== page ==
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26th September 2011

Baby, let’s try something new

Open relationships. Can they ever really work?

As I lay in bed until 4pm, ignoring my pile of summer work (that should have been completed weeks ago) and instead choosing to dwell upon the situation I had managed to get myself into, I played out hundreds of different scenarios in my head as to what my life could potentially be like over the next year. I had somehow entered into, unknowingly, the infamous ‘open relationship.’

“You actually think this will work?,” “You really think you’re not going to torture yourself thinking who he’s with?” “Are you really happy about this?”

All the questions that I have been bombarded with since I informed our friends that this was our next move had caused me to step back and really consider what I was about to embark on.

Open relationships. Can they ever really work?

I hadn’t really noticed that this was what John and I had become. A trial period. An experiment. Perhaps even a desperate last attempt to try and fix what was crumbling apart. After an awkward and what seemed necessary ‘talk’, we found ourselves agreeing on having ‘more wiggle room’.

I evaluated, at the time, that this was a perfect plan. I had John in my life, as well as my rekindled love for flirting, dancing with and meeting new boys, no strings attached.

Yet, on this day, as I refused to leave the proximity of my duvet until I had come to a solution, I found myself moving further and further away from an answer. I was confused. What can I actually do? Was I even completely on board?

An open relationship allows for a relationship NOT to be exclusive, having (and promoting) the choice of seeing other people. Sex with other people is, obviously, an option, but not an invitation to bed anything with a pulse. More and more couples these days are throwing the traditionally sacred monogamy out of the window and embracing this new take on ‘love’. According to figures from the Office for National Statistics, the divorce rate in the country in 2009 had dropped to 10.5 per thousand married people from 11.2 in 2008.

Though (of course) many factors contributed to this descending number, it seems by adopting the more modern lifestyle, which includes getting married later in life (a rather large reason for less divorces) seems to play a key role in happier marriages. Jada Pinkett Smith and the Fresh Prince have seemed to (allegedly) supported this lifestyle, and their family unit seems to be working great, hair-whipping, kung-fu fighting kids and all.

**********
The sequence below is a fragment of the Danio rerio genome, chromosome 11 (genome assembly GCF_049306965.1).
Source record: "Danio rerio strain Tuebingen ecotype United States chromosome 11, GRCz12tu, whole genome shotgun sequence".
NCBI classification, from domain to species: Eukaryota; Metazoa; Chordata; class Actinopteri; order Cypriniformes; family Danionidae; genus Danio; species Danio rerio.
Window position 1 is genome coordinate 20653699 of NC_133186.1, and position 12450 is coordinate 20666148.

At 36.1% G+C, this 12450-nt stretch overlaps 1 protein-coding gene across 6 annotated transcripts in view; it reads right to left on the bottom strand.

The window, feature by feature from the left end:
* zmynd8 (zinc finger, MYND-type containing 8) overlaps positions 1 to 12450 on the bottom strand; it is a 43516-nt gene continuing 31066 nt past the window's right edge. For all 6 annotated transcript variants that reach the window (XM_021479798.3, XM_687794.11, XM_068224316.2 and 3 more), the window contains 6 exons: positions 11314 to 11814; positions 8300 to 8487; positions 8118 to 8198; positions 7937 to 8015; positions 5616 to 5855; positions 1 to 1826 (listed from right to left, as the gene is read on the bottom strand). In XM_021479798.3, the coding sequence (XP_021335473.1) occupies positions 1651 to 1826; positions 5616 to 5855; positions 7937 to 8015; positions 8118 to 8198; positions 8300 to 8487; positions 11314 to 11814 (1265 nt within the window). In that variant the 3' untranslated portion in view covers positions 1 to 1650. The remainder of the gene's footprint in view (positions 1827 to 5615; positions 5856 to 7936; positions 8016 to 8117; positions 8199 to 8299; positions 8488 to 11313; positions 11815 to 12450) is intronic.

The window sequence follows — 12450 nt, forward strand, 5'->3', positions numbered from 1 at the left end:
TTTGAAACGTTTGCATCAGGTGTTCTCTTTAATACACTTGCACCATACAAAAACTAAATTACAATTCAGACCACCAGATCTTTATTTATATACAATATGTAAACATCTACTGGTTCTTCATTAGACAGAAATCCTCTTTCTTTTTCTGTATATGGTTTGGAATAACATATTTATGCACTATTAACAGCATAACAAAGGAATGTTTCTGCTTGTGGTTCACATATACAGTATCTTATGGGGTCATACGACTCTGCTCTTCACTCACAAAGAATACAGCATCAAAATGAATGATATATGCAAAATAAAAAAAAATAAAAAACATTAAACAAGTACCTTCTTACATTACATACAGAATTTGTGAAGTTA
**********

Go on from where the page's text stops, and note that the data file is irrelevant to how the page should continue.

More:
Now these new-fangled relationships have various sub-categories: open and honest or quiet and discreet?

Which is more suitable? Would you prefer to know exactly what your partner is getting up to? Who he dates, who he kisses, who he sleeps with? Or would you rather not know what she is getting up to, avoid the pain and turn that oh so famous blind-eye?

Rapper Pitbull has been in an open relationship for nine years, and lives by the words, ‘Ojos que no ven, corazon que no siente,’ which loosely translates to “What the eyes don’t see, the heart doesn’t feel,” he says. “I’m not going to be worried about what she does when I’m not around. People are stuck on what’s normal, what’s right, what’s wrong,” Pitbull adds. “Well, maybe what’s right to you is wrong to me. What counts at the end of the day is everybody being happy.”

Is Pitbull right though? Surely, as the mantra all relationships live by goes, honesty is the best policy?

Well, I think, as young as we are, it would be too complicated, time-consuming and heart-rendering to know of each other’s antics, as the point of this is to help our relationship, not burden it.

‘Really? Is this REALLY going to help?’

Time will tell. Time will tell.

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